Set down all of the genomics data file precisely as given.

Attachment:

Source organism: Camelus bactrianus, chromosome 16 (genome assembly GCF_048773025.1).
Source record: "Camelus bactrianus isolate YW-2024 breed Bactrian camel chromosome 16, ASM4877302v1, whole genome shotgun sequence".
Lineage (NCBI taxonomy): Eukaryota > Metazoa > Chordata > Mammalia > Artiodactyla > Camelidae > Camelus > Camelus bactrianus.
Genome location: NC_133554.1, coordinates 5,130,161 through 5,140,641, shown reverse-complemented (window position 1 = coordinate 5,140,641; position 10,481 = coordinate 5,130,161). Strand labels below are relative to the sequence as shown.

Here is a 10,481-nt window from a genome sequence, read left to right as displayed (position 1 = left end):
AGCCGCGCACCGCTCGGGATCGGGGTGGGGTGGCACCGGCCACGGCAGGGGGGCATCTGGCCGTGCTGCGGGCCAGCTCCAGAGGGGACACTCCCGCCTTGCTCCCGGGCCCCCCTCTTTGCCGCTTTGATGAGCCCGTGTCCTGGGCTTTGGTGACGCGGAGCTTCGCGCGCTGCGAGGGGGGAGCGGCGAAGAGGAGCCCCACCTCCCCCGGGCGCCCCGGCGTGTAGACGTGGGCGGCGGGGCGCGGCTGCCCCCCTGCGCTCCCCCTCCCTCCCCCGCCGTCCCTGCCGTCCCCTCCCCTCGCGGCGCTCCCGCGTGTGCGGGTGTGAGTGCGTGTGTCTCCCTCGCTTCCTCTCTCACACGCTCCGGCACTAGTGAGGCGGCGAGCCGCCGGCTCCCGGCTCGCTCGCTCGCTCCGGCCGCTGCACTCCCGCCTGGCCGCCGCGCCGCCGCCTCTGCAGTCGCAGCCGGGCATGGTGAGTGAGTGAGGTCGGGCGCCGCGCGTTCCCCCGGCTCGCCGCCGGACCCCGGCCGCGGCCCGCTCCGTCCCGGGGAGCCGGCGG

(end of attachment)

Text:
Source organism: Camelus bactrianus, chromosome 16 (genome assembly GCF_048773025.1).
Source record: "Camelus bactrianus isolate YW-2024 breed Bactrian camel chromosome 16, ASM4877302v1, whole genome shotgun sequence".
Lineage (NCBI taxonomy): Eukaryota > Metazoa > Chordata > Mammalia > Artiodactyla > Camelidae > Camelus > Camelus bactrianus.
Genome location: NC_133554.1, coordinates 5,130,161 through 5,140,641, shown reverse-complemented (window position 1 = coordinate 5,140,641; position 10,481 = coordinate 5,130,161). Strand labels below are relative to the sequence as shown.

Here is a 10,481-nt window from a genome sequence, read left to right as displayed (position 1 = left end):
AGCCGCGCACCGCTCGGGATCGGGGTGGGGTGGCACCGGCCACGGCAGGGGGGCATCTGGCCGTGCTGCGGGCCAGCTCCAGAGGGGACACTCCCGCCTTGCTCCCGGGCCCCCCTCTTTGCCGCTTTGATGAGCCCGTGTCCTGGGCTTTGGTGACGCGGAGCTTCGCGCGCTGCGAGGGGGGAGCGGCGAAGAGGAGCCCCACCTCCCCCGGGCGCCCCGGCGTGTAGACGTGGGCGGCGGGGCGCGGCTGCCCCCCTGCGCTCCCCCTCCCTCCCCCGCCGTCCCTGCCGTCCCCTCCCCTCGCGGCGCTCCCGCGTGTGCGGGTGTGAGTGCGTGTGTCTCCCTCGCTTCCTCTCTCACACGCTCCGGCACTAGTGAGGCGGCGAGCCGCCGGCTCCCGGCTCGCTCGCTCGCTCCGGCCGCTGCACTCCCGCCTGGCCGCCGCGCCGCCGCCTCTGCAGTCGCAGCCGGGCATGGTGAGTGAGTGAGGTCGGGCGCCGCGCGTTCCCCCGGCTCGCCGCCGGACCCCGGCCGCGGCCCGCTCCGTCCCGGGGAGCCGGCGG